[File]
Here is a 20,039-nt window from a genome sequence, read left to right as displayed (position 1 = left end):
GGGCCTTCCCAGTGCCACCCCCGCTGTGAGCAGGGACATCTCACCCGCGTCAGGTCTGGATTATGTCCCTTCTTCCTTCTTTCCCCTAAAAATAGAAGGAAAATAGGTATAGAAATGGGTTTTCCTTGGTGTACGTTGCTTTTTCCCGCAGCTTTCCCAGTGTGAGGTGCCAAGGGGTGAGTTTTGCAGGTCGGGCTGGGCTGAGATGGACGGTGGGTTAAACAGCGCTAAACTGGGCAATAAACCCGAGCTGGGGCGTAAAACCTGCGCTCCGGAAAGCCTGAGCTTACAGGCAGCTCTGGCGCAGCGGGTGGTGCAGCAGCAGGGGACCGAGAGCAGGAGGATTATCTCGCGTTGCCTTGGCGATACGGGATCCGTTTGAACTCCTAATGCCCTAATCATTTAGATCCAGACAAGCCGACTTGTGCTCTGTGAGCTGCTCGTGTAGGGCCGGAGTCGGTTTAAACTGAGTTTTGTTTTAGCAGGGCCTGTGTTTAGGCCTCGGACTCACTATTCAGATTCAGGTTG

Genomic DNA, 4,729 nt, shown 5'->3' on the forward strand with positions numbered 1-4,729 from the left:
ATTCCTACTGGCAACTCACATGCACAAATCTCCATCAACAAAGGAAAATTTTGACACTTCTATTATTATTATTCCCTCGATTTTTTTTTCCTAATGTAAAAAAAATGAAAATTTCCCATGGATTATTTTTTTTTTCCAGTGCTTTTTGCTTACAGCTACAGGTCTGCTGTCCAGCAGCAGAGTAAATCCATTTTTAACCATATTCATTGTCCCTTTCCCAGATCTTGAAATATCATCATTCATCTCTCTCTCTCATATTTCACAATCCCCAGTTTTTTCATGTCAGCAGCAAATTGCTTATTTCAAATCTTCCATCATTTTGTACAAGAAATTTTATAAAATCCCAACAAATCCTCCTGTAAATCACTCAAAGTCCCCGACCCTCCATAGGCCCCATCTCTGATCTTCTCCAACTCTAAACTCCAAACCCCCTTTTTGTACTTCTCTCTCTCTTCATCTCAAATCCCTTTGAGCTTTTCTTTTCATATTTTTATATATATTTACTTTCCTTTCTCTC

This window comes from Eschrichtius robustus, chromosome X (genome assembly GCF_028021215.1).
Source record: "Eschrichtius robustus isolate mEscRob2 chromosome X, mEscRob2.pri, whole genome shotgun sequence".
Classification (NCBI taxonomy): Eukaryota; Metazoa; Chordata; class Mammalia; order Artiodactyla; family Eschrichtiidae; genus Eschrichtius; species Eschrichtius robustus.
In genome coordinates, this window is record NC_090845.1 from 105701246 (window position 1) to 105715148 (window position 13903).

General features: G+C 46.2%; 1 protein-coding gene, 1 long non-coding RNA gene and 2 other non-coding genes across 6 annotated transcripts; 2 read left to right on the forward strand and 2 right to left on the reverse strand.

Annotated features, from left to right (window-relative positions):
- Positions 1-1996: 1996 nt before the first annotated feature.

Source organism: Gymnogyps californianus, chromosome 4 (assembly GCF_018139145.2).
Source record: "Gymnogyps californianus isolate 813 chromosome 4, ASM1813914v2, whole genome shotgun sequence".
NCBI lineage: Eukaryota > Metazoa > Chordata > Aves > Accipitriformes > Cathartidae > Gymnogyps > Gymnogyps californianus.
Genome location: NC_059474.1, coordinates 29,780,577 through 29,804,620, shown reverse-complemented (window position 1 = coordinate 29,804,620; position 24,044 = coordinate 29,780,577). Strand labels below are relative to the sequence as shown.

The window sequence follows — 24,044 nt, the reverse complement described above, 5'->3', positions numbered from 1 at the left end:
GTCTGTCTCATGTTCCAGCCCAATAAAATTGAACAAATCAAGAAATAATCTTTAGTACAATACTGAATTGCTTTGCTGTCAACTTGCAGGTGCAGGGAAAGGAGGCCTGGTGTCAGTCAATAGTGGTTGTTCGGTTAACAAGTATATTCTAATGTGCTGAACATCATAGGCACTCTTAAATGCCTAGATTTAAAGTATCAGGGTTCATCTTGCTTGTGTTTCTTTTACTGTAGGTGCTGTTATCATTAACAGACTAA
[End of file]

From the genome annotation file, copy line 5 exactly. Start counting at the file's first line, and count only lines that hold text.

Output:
This window comes from Eschrichtius robustus, chromosome X (genome assembly GCF_028021215.1).